Just over two years after being acquired by SAP, Qualtrics has filed for an initial public offering (IPO) with plans to sell an undetermined number of shares for $20 to $24 each.
The preliminary pricing would value Qualtrics at $12bn to $14.4bn, up from the $8bn SAP paid when it acquired the company just days before a planned IPO in 2018. SAP will remain the majority shareholder and intends to own approximately 80 percent of Qualtrics’ stock even after the IPO.
Paperwork filed with the U.S. Securities and Exchange Commission reveals private equity firm Silver Lake has already agreed to buy a little over 4 percent of the stock for $550m, while Ryan Smith, Qualtrics co-founder and executive chairman, has agreed to buy 6 million shares for $20 per share. Co-CEO of Silver Lake, Egon Durban, will join the Qualtrics board, along with Kelly Steckelberg, Zoom CFO.
SAP and Qualtrics will be aiming to take advantage of surging demand for high-growth cloud software companies, a market that has gained even more traction over the last year from businesses investing in remote working tools.
When announcing the company’s intention to take Qualtrics public in July last year, Christian Klein, SAP CEO, said: “SAP’s acquisition of Qualtrics has been a great success and has outperformed our expectations.” It does seem odd then that such a roaring success would be spun off so soon after it was acquired – but only partially divested as SAP will remain its largest shareholder.
There are many theories and rumours which seek to shine a light on the motivation for selling off Qualtrics but none that provide a complete answer.
Qualtrics was acquired at the end of a huge spending spree by former SAP CEO, Bill McDermott, who left swiftly and unexpectedly a few months after the acquisition closed. McDermott’s departure from SAP was a bit of a mystery with some analysts citing activist shareholder interference while others felt the task of integrating all of SAP’s acquired products was such an unenviable task that McDermott walked before it all fell apart.
Whether Elliot Capital (which bought a one percent stake in SAP shortly after the acquisition of Qualtrics and then sold off a small part of that holding when McDermott left) or broader market forces resulted in McDermott leaving, one thing is for sure, and that is that Qualtrics was very definitely a ‘McDermott acquisition’. McDermott and Ryan Smith (Qualtrics founder and CEO) had a close relationship and it was the former SAP CEO that was the driving force behind taking SAP in a new direction – remember X+O data anyone? Since McDermott’s departure and, coupled with the fact that SAP have several other burning issues to address, it’s no real surprise that it has decided to refocus on its core business. Let’s not forget that it was only 12 months ago that SAP pulled the plug on their own cloud infrastructure aspirations too – an announcement made by the then, co-CEO Jennifer Morgan, saying that they were instead going to focus on their core activities.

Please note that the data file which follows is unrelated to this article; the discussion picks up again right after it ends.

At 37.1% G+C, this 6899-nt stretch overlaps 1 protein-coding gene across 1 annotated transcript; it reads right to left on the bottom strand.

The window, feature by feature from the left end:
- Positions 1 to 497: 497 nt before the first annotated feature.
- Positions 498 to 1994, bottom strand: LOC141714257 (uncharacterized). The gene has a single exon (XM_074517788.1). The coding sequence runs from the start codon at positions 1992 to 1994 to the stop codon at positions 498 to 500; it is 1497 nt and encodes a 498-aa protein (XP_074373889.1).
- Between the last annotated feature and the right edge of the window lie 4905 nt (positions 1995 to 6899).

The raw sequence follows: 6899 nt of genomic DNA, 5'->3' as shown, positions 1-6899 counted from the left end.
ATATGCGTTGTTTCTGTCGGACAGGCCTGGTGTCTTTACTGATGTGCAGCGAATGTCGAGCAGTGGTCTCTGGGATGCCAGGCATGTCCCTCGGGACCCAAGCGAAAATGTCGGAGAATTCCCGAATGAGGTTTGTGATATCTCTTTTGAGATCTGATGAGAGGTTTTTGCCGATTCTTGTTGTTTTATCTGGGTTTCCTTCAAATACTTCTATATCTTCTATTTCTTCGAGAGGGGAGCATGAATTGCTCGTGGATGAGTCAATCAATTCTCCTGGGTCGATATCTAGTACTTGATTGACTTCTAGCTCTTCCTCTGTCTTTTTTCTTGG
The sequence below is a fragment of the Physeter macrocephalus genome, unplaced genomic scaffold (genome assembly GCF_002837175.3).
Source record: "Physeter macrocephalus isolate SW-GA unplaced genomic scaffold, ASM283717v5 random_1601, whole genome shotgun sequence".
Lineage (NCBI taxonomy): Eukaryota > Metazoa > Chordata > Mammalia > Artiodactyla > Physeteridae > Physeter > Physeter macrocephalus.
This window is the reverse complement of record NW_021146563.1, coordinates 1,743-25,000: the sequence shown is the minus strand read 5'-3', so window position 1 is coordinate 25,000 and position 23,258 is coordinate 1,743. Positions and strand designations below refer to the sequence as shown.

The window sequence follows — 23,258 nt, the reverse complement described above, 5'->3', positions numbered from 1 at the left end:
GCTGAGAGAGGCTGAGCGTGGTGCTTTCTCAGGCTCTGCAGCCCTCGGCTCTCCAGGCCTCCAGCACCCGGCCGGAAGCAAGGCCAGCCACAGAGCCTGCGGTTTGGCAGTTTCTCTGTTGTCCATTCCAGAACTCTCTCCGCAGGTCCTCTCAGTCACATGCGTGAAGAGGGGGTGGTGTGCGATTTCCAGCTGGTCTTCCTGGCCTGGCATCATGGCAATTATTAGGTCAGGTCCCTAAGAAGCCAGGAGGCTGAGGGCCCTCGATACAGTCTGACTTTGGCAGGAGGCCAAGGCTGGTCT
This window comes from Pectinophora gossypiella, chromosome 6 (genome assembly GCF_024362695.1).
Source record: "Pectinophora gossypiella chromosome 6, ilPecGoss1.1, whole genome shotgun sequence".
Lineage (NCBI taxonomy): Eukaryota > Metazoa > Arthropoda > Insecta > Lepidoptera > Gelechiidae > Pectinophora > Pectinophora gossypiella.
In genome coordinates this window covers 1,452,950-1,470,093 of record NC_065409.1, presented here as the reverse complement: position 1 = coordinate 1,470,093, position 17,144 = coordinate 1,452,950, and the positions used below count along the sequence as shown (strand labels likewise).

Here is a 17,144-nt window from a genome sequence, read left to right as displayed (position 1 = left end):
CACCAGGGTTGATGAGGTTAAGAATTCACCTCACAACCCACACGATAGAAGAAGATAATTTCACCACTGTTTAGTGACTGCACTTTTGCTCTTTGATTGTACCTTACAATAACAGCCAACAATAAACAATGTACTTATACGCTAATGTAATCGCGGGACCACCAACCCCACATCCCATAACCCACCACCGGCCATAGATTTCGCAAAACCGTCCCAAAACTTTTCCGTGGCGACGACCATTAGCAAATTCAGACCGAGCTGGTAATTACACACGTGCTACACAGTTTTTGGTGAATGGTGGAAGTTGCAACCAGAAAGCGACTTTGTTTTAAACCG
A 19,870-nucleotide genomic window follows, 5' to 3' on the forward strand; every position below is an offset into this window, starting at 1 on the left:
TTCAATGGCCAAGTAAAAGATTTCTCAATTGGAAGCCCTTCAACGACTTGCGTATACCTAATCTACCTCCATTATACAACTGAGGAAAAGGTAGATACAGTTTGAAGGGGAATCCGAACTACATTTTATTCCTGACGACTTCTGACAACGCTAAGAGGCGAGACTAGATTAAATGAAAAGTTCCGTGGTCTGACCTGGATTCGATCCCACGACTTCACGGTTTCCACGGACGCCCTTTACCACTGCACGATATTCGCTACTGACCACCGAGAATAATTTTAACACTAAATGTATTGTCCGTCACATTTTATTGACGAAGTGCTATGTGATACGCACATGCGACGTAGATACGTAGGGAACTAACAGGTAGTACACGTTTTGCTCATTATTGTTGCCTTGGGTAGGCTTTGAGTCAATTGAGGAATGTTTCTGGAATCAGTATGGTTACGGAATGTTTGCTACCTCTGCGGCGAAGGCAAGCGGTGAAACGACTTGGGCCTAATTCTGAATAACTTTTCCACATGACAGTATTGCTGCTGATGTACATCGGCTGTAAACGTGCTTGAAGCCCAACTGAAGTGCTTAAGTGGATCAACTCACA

Commenting on the decision to IPO Qualtrics, Klein said: “We decided that an IPO would provide the greatest opportunity for Qualtrics to grow the experience management category, serve its customers, explore its own acquisition strategy, and continue building the best talent. SAP will remain Qualtrics’ largest and most important go-to-market and research and development partner, while giving Qualtrics greater independence to broaden its base by partnering and building out the entire experience management ecosystem.”
Qualtrics plans to list its shares on the Nasdaq Global Select Market under the ticker XM, with Morgan Stanley and JP Morgan leading the offering.